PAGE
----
adventures from the homefront, COVID-19 edition, episode 17: don’t worry, be happy

I took Jesse over to her school today, to drop off the past month’s work. Before I pulled out of the driveway, I grabbed my phone, brought up her playlist (which I have named “Young teenage POP Angst”), and  put it on shuffle.

I did not remember that Bobby McFerrin was on the playlist.  If you don’t remember him? Don’t worry, be happy.

Here, if you must, listen to the song that shuffled into our ears:

Bobby’s happy tweety harmonies blasted through the car’s speakers. In this pandemic age, where some noisome people are more worried about getting haircuts and a drink at a bar than about helping each other stay safe, and the voices of racists are being amplified by the American president, and protests against police abuses have been going on for more than a week now, and a small cotillion of provocateurs are using this opportunity to turn to violence and looting, and right-wing media sources are wrapping them all up unfairly with people legitimately seeking justice and equity, and a president is insanely threatening to invoke the Insurrection Act to throttle peaceful protesters, and an entire fascist-minded apparatus is falling in line behind that mindset, and people are feeling angry and hopeless and filled with a good deal of despair… Bobby didn’t sound cheerful and optimistic.  He sounded sarcastic and shrill, like it was a big lie, like the whole time everyone thought he was selling an upbeat vibe, he was actually dying inside.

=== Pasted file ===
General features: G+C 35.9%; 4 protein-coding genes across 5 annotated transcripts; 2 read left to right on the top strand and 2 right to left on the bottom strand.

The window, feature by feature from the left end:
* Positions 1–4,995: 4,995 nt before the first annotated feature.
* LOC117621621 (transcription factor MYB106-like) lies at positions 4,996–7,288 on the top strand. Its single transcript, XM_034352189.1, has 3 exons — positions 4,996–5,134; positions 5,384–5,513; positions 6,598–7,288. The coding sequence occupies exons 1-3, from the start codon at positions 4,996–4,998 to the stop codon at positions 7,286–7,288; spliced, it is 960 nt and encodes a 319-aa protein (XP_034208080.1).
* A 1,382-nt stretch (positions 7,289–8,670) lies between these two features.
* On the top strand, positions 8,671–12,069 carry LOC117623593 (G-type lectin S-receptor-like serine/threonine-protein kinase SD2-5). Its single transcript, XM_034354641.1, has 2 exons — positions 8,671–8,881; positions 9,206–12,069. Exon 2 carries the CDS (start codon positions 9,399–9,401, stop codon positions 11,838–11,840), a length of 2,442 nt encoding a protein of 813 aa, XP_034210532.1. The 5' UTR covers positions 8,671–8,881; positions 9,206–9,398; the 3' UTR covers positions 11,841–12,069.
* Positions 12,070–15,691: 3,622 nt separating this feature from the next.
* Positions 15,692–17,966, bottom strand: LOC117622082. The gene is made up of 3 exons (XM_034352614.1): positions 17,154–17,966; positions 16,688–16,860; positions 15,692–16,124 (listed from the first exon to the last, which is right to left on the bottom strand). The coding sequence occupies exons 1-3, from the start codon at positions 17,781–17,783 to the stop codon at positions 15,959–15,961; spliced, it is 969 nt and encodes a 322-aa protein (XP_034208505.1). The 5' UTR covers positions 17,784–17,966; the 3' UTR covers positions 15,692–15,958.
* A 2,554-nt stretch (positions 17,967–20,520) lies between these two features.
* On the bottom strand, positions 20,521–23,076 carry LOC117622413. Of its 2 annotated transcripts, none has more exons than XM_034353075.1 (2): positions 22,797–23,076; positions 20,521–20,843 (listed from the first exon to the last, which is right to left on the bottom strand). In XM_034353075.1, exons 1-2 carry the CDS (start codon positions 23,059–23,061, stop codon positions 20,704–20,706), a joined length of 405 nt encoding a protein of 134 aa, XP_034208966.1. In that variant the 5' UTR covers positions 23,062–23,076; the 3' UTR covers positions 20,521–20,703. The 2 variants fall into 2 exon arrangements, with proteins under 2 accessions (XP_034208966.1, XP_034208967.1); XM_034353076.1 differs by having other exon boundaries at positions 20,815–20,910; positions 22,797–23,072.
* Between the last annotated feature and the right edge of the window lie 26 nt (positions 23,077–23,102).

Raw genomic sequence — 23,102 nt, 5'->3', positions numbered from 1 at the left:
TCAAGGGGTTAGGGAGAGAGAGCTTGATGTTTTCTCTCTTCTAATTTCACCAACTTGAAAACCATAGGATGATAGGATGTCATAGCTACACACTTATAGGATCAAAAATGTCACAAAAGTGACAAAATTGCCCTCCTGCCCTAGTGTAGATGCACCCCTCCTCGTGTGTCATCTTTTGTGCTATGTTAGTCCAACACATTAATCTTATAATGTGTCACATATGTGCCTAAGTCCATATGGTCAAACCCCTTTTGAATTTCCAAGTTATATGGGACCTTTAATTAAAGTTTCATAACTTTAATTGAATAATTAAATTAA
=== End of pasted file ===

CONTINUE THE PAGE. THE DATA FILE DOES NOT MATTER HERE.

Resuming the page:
These thoughts passed through my mind in a very brief second or two, and then I glanced back at Jesse through the rear view mirror.  The look on her face as she stared out the window said what I was feeling, which, boiled down to essentials, was this: WTF BOBBY.

After just a few measures of wheedling happiness, it became too painful to listen to, without amendments.  I started singing along, with my own lyrics.

A 12-year-old plays with a fake gun
The cops come and shoot him down
But don’t worry, be happy

Jesse grunted.  “He must have been black, they wouldn’t have done that to a white kid.”

I replied. “If any white boy in America had been shot by the police for playing with a toy gun, Fox would never stop talking about it and I’m sure they’ve tried their level best to find a story like that.”

Ooh, ooh ooh ooh oo-ooh ooh oo-ooh, oo-oo- oooh
Don’t worry, be happy

Jesse snorted. “Yeah.”

A black man runs away from a cop
He’s scared cuz he knows he’ll be shot
Don’t worry, be happy

Jesse rolled her eyes from the back seat and scoffed. I needed to keep drowning Bobby out.

A white cop puts his knee on your neck
Nine minutes later you just drop dead
Don’t worry, be–

“MOM, STOP IT OKAY? JUST STOP IT! I GET IT, I GET IT, OKAY?? I’M UPSET ABOUT IT, OKAY?? I KNOW I HAVE IT EASY, OKAY??”

I hollered back. “WHAT MAKES YOU THINK I’M TRYING TO SEND YOU A MESSAGE? I’M PROCESSING A LOT OF FEELINGS AND ANGER TOO AND MAYBE IT’S NOT ABOUT YOU!”

Jesse hollered back. “THEN DO IT QUIETLY, OKAY? JUST DO IT QUIETLY.”

Said my daughter who yells her feelings at me every day.  I heard my words in hers, the echo of me telling her to quiet down, day after day, to find a way to hold her huge feelings and needs in silent check. In that moment, I felt intense regret. Don’t quiet down, I thought, casting the feeling out across my nation.  Don’t do it quietly. Keep making as much noise as you can.

But I was stuck in a car with Jesse, so I didn’t say it out loud.  We finished the drive in silence, as Bobby’s self-reflecting overdubs shrilled to the bitter end.

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